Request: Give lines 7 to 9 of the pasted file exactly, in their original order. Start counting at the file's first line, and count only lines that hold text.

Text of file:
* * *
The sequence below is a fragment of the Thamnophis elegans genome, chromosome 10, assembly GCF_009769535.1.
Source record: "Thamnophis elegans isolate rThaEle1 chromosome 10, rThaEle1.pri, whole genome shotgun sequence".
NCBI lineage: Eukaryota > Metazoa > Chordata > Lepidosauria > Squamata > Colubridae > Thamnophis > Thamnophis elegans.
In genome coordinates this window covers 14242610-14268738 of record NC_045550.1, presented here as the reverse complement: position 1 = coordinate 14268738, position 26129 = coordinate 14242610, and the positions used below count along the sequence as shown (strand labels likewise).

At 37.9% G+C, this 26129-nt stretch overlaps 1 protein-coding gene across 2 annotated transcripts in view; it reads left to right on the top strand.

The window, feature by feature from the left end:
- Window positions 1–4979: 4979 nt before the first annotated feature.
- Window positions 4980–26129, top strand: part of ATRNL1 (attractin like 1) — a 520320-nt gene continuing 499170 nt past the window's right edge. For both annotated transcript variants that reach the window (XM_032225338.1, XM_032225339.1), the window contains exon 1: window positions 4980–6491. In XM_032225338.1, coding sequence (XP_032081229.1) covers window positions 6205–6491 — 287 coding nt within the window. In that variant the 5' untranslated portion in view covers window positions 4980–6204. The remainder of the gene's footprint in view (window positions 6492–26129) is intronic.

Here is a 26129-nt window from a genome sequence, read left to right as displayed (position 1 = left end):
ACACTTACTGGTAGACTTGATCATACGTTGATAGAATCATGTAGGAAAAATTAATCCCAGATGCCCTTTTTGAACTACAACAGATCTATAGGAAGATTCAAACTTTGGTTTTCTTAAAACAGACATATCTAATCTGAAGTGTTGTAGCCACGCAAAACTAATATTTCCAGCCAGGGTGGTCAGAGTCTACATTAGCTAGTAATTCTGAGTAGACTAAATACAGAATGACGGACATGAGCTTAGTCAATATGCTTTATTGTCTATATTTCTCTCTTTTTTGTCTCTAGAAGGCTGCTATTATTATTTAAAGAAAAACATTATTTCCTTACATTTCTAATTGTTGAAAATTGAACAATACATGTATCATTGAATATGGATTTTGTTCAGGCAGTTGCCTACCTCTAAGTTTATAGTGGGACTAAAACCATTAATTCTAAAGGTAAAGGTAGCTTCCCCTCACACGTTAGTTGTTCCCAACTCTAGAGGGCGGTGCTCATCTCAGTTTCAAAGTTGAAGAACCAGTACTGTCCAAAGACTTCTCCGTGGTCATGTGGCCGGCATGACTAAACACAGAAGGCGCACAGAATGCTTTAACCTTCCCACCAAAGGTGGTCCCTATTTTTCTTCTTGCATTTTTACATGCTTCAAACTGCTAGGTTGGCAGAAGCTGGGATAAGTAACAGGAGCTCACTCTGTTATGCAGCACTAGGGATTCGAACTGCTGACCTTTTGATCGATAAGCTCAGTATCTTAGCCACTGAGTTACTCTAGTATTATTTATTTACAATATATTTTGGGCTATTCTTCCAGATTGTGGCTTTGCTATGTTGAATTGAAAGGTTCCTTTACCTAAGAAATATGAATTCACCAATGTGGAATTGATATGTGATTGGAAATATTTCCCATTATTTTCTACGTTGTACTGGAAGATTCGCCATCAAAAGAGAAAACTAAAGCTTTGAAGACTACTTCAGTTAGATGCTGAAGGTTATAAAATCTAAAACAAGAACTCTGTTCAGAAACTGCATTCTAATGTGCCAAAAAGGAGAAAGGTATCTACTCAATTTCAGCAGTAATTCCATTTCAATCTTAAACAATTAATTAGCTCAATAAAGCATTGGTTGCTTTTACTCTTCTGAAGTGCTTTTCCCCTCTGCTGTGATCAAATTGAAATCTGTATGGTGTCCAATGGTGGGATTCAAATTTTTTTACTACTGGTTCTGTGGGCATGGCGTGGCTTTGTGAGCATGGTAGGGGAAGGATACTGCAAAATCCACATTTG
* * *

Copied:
- Window positions 1–4979: 4979 nt before the first annotated feature.
- Window positions 4980–26129, top strand: part of ATRNL1 (attractin like 1) — a 520320-nt gene continuing 499170 nt past the window's right edge. For both annotated transcript variants that reach the window (XM_032225338.1, XM_032225339.1), the window contains exon 1: window positions 4980–6491. In XM_032225338.1, coding sequence (XP_032081229.1) covers window positions 6205–6491 — 287 coding nt within the window. In that variant the 5' untranslated portion in view covers window positions 4980–6204. The remainder of the gene's footprint in view (window positions 6492–26129) is intronic.

Here is a 26129-nt window from a genome sequence, read left to right as displayed (position 1 = left end):